Supernatural creatures supposedly found all over the British Isles, especially on dark, deserted roads. They appear to be red-eyed dogs with solid black coats; they are also quite large -- about the size of a calf. They do not bark, growl, howl, or make any sounds at all, aside from the clicking of their claws. They seem to emanate an aura of utter despair, perhaps because it is said that anyone who sees a Black Dog is destined to die soon.

Some legends say that the only defense against the powers of the Black Dogs is to have a companion with you when you travel -- supposedly, the coal-black canines won't appear to more than one person. However, other stories say that the dogs are able to manifest to only one person while remaining invisible to the other, or that the dog will appear to someone while his friend happens to be looking the other way.

A Scotsman named Ean MacEndroe of Loch Ewe is said to have once rescued one of the fae from danger; in return, he and his descendants were given immunity from the Black Dogs for all eternity. So if you have to travel on dark, deserted roads in Britain, try to get one of his modern kinfolk to go along with you...

Research from

A Spin-Off gaming company. Their parent company White Wolf Games originally wrote a game supplement which cast a then fictional Black Dog Games company as being corrupted by the Wrym. Later, the company spun off the actual Black Dog Games which the used as a vehicle for publishing more mature subject matter. Well, more mature in the sense of its suitability for children.

in some circles used as a a name for the cocktail of ghb and dxm.

bad news in a major way, altough not in the brain damage/fear of death sense, but in the psychological trauma sense. It's a very powerful mixture, there is a strong synergy between the two chemicals, centered around dopamine activity. DXM is a dopamine reuptake inhibitor, and GHB causes a massive dopamine release. When these two effects are combined, your synapses are flooded with dopamine, and strange (er) things start to happen in your head.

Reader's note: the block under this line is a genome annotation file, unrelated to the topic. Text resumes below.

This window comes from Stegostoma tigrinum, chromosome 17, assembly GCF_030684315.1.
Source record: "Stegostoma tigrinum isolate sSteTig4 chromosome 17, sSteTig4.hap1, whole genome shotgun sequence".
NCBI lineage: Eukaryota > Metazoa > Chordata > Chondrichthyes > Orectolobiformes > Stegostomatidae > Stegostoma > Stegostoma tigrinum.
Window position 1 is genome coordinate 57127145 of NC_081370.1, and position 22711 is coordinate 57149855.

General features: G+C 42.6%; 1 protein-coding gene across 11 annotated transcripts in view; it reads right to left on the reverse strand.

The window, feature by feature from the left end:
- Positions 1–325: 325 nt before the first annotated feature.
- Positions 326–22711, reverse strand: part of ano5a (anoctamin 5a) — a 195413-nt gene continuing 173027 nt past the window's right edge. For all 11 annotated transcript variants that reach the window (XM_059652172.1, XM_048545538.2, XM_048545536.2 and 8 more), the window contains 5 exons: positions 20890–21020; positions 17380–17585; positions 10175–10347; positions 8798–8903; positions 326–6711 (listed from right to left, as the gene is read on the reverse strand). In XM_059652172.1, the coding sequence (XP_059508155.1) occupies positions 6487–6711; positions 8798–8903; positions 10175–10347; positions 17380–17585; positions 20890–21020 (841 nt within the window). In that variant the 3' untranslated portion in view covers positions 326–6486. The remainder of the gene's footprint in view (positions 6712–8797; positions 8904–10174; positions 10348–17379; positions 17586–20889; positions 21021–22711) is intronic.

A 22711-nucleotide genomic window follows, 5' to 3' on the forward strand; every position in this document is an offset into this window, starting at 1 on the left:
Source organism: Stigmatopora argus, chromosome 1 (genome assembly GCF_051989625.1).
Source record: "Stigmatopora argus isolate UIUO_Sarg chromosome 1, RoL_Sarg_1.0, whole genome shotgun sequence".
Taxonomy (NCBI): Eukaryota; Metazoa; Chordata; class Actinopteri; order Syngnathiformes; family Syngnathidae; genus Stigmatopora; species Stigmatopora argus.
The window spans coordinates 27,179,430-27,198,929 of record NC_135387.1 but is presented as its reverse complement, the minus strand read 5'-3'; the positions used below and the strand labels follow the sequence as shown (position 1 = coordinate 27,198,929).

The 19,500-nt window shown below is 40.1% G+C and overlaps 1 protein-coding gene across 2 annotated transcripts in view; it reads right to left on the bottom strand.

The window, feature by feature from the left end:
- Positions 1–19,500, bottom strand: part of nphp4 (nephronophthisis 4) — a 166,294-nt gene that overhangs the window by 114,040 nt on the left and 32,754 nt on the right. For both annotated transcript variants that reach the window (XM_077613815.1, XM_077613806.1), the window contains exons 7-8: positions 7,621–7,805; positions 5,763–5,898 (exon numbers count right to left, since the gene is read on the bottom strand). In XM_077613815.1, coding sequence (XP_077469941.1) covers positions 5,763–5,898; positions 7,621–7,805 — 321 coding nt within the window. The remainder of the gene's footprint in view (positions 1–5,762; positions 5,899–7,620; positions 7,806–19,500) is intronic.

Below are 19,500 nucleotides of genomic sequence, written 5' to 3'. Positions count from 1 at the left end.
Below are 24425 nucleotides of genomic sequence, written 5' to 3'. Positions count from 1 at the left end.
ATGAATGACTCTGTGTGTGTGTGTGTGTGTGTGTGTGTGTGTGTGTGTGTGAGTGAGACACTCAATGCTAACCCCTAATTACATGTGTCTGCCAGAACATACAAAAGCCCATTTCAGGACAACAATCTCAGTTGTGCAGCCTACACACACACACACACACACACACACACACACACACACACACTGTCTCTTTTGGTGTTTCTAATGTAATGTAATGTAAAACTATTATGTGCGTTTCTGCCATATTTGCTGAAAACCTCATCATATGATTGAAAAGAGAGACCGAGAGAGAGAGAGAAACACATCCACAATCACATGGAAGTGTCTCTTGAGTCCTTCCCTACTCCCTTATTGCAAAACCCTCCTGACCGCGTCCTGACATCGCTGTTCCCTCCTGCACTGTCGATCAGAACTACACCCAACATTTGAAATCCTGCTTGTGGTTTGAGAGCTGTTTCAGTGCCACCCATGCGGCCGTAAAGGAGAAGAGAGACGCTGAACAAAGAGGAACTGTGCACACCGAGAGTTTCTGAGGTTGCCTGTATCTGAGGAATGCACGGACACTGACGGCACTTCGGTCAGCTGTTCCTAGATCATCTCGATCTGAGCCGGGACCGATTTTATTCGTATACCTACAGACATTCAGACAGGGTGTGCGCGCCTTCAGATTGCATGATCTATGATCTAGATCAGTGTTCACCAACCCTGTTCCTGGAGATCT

1998 film starring Patrick Swayze, Randy Travis, and Meat Loaf. Kevin Sorbo of 'Hercules' fame was supposed to play the lead role, but dropped out due to medical reasons, so Swayze took over the part of Jack Crews, a former truck driver who did jail time for vehicular manslaughter. In order to keep the bank from foreclosing on his home, he takes a job offer from his crooked boss to deliver a shipment from Georgia to New Jersey, despite the fact that his license has been revoked. Along the way he discovers that the shipment is a cache of illegal weapons, and that the FBI, ATF, and a group of hijackers are trying to take the vehicle down. Meanwhile, in order to get Swayze to do what he wants, Meat Loaf kidnaps Crews' wife and daughter.

Black Dog was almost universally panned. I don't know... I kind of liked it... maybe just because it's a truck movie, and you don't see many truck movies around. I mean, "Smokey And The Bandit" had a truck in it, but it's really not a truck movie - neither Smokey or the Bandit is in a truck - that's Snowman. Black Dog was kind of a campy, cool, big rig flick... even if the ending sucked.

Oh yeah... the title 'Black Dog' refers to some kind of phantom dog that truckers see when they've been driving too long. In the film's flashback, Swayze sees the dog, swerves to avoid it, and ends up hitting a couple whose car is stalled by the side of the road.

The Led Zeppelin song gets its name from a black labrador retriever that wandered in and out of the studio while they were recording their unnamed fourth album.

British electronica outfit also known as "The Black Dog", "Black Dog Productions", "Balil", "Xeper", and "Plaid".

At the time of their debut full-length release "Bytes" Black Dog was a trio: Ken Downie, Ed Handley and Andy Turner. Their music was compared to that of fellow Warp Records bands Aphex Twin and Autechre and accordingly the dog was tagged with the (imo) meaningless label "Intelligent Dance Music".

In 1995, after a couple of semi-successful releases (mainly EPs), the band split up with Handley and Turner continuing to record under the Plaid label, leaving Downie as the sole Black Dog.

"Bytes" remains my favorite album for train rides or walks through busy city streets.


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